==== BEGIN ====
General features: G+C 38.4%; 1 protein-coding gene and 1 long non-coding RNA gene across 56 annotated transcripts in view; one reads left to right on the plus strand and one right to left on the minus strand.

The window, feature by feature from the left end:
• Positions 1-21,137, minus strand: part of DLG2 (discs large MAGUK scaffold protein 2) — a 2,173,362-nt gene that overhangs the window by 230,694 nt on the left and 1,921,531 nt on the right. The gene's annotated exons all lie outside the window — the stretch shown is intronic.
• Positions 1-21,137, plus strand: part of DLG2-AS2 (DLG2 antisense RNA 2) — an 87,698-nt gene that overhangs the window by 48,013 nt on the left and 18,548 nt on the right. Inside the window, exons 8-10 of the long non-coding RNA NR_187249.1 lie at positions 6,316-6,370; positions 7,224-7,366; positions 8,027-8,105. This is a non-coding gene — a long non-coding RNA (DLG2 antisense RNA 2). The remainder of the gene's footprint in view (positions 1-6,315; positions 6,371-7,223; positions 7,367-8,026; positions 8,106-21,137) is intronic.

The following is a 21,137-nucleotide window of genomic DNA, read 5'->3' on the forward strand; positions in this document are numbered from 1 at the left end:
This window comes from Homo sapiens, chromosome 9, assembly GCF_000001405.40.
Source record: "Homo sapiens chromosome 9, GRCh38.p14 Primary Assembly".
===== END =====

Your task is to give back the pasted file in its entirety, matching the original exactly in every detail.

General features: G+C 38.4%; 1 protein-coding gene and 1 long non-coding RNA gene across 56 annotated transcripts in view; one reads left to right on the plus strand and one right to left on the minus strand.

The window, feature by feature from the left end:
• Positions 1-21,137, minus strand: part of DLG2 (discs large MAGUK scaffold protein 2) — a 2,173,362-nt gene that overhangs the window by 230,694 nt on the left and 1,921,531 nt on the right. The gene's annotated exons all lie outside the window — the stretch shown is intronic.
• Positions 1-21,137, plus strand: part of DLG2-AS2 (DLG2 antisense RNA 2) — an 87,698-nt gene that overhangs the window by 48,013 nt on the left and 18,548 nt on the right. Inside the window, exons 8-10 of the long non-coding RNA NR_187249.1 lie at positions 6,316-6,370; positions 7,224-7,366; positions 8,027-8,105. This is a non-coding gene — a long non-coding RNA (DLG2 antisense RNA 2). The remainder of the gene's footprint in view (positions 1-6,315; positions 6,371-7,223; positions 7,367-8,026; positions 8,106-21,137) is intronic.

The following is a 21,137-nucleotide window of genomic DNA, read 5'->3' on the forward strand; positions in this document are numbered from 1 at the left end:
This window comes from Homo sapiens, chromosome 9, assembly GCF_000001405.40.
Source record: "Homo sapiens chromosome 9, GRCh38.p14 Primary Assembly".